Input events are triggered through controllers like the Daydream Controller or Oculus Gear Touchpad, or through touch input on AR devices. Viro UI controls respond to input events via event handlers in a bubbled up fashion: events are passed up the Node hierarchy until they encounter a Node that can handle and potentially swallow the event.
There are many kinds of events: click, drag, fuse, pinch, rotate, and more. However, not all platforms support all events; it is largely dependent on the controller type. All events originate from a given source. The source identifies which input button is being pressed, and from which controller (for platforms that feature multiple hand-held controllers, for example).
Each Viro event handler callback provides a unique numeric source identifier that corresponds to an input source on the physical controller. You can view a mapping of input source IDs to Gear, Cardboard, and Daydream below.
These methods are used to register listeners to respond to controller-driven events. Events start at the "hovered" (or focused) Node. If that Node cannot respond to the event (e.g. if it does not have the appropriate listener installed), the event will bubble up the scene graph to that Node's parent, and so on, until a Node that can handle the event is found.
All events are also received by the Controller, which provides a centralized place to respond to all events regardless of what Nodes they targeted.
Click events are fired when the user taps while focused on a Node.
Drag events are fired when a Node is being dragged by the user; that is, when the user performs a click down on a Node, holds that click, and then physically moves the controller (or tilts the headset). The view will automatically drag in VR, and as it does so, the DragListener event callback is continually triggered with the latest 3D location of the object. It is also important to note that the DragListener must be assigned to a Node to make that Node draggable.
Hover events are fired when the user moves his or her reticle over a Node, or stops hovering over a Node.
Fuse events are fired when the user hovers his or her reticle over the Node and remain hovered for
timeToFuse milliseconds. The
timeToFuse parameter is optional and is defaulted to 2000ms. This parameter is set via Node.setTimeToFuse(float)).
Touch, swipe, and scroll events are fired a Node is touched, swiped, or scrolled using a touchpad by the user; that is, when the user performs an action on a touchpad while hovering on top of the targeted Node. For the scroll listener, the distance the user has scrolled by is given as a unit ratio of the touch pad from 0.0 to 1.0 for both X and Y coordinates. These events are mainly used by the Gear VR platform, which features a touchpad on the headset.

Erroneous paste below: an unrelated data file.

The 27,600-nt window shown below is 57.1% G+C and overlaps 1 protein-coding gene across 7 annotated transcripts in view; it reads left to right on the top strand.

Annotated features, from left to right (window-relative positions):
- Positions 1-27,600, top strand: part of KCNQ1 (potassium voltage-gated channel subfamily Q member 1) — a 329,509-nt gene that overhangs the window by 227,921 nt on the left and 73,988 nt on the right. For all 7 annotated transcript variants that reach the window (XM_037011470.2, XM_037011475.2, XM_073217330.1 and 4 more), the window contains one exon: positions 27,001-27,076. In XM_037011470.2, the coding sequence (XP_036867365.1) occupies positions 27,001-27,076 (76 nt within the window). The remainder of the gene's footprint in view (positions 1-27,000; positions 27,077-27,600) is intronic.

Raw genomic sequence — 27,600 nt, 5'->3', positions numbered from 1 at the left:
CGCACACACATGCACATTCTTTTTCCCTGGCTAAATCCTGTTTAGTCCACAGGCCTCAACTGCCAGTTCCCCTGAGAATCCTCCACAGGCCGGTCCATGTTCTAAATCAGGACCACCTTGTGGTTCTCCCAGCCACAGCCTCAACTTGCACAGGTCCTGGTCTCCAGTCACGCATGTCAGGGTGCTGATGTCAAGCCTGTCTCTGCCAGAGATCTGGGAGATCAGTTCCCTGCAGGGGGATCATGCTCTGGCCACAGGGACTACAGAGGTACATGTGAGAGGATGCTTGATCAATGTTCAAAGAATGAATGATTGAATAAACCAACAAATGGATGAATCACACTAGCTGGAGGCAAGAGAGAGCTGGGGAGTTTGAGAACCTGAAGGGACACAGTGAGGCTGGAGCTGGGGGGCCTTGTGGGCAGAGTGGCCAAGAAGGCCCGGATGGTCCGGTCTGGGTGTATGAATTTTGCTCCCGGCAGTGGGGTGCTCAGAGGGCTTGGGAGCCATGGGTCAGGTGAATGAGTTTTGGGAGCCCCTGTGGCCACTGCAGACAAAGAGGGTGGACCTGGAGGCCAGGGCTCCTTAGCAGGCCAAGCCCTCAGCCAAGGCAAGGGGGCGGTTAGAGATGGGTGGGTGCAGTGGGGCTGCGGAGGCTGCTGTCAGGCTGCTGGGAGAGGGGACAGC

Gesture pinch and rotate events are fired when the user uses multitouch to 'pinch' over a Node or 'swivel' over the Node to create a rotation. These events are used by AR platforms, where the controller is the screen.
At the very least,
Click is guaranteed to be supported across all platforms. However, due to the physical limitations of controllers on each platform, certain events as shown below may not be supported.
|Events||Daydream||GearVR||Android Cardboard||IOS Cardboard||iOS AR||Android AR|
|Fuse||Supported||Supported||Supported||Not Supported||Not Supported||Not Supported|
|Scroll||Supported||Not Supported||Not Supported||Not Supported||Not Supported||Not Supported|
|Swipe||Supported||Supported||Not Supported||Not Supported||Not Supported||Not Supported|
|Touch||Supported||Supported||Not Supported||Not Supported||Not Supported||Not Supported|
|Pinch||Not Supported||Not Supported||Not Supported||Not Supported||Supported||Supported|
|Rotate||Not Supported||Not Supported||Not Supported||Not Supported||Supported||Supported|
Different types of controllers may result in different forms of interactivity or UI. For example, users can easily scroll through galleries with Daydream's touch pad, but additional UI buttons may be needed for Cardboard.
As mentioned above, a unique numeric source identifier that corresponds to an input source on the physical controller. This section will go through the mappings of sources for Cardboard, GearVR and Daydream.
Cardboard (Android & iOS)
Primary Cardboard Trigger
Gear Touch Pad
Gear Back Button
Daydream App Button
Daydream Home Button
Volume Up Button
Volume Down Button